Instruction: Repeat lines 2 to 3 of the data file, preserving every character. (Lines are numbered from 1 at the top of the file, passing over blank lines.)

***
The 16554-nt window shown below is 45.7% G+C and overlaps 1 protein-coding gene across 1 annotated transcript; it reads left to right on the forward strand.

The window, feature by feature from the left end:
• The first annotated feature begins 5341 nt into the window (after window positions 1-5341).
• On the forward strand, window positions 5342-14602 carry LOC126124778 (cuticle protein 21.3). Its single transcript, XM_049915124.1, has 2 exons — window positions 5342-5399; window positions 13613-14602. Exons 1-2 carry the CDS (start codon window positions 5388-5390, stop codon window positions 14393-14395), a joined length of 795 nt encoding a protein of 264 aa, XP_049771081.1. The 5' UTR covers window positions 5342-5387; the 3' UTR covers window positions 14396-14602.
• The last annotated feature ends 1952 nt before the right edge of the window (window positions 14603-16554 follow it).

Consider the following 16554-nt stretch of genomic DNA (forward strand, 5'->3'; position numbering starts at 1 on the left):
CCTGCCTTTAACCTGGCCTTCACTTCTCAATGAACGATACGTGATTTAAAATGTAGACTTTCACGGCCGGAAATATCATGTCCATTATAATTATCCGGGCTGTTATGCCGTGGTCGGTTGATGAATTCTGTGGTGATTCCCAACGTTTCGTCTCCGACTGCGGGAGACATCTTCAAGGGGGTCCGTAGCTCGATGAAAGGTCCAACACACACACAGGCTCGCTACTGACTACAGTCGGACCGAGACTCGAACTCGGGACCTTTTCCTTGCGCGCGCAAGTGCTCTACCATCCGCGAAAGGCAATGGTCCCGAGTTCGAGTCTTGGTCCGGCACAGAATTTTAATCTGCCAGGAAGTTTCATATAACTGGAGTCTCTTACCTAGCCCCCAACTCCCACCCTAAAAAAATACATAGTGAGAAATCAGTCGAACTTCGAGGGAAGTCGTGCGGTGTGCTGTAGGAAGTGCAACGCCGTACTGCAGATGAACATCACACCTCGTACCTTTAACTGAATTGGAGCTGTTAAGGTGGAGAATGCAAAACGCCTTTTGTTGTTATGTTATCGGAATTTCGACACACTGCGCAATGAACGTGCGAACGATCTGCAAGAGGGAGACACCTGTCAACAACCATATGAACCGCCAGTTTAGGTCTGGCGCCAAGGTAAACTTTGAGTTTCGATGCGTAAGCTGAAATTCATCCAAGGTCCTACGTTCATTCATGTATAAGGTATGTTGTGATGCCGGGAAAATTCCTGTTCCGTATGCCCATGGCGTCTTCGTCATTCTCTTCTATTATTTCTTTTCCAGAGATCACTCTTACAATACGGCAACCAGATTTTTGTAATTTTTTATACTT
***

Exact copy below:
The window, feature by feature from the left end:
• The first annotated feature begins 5341 nt into the window (after window positions 1-5341).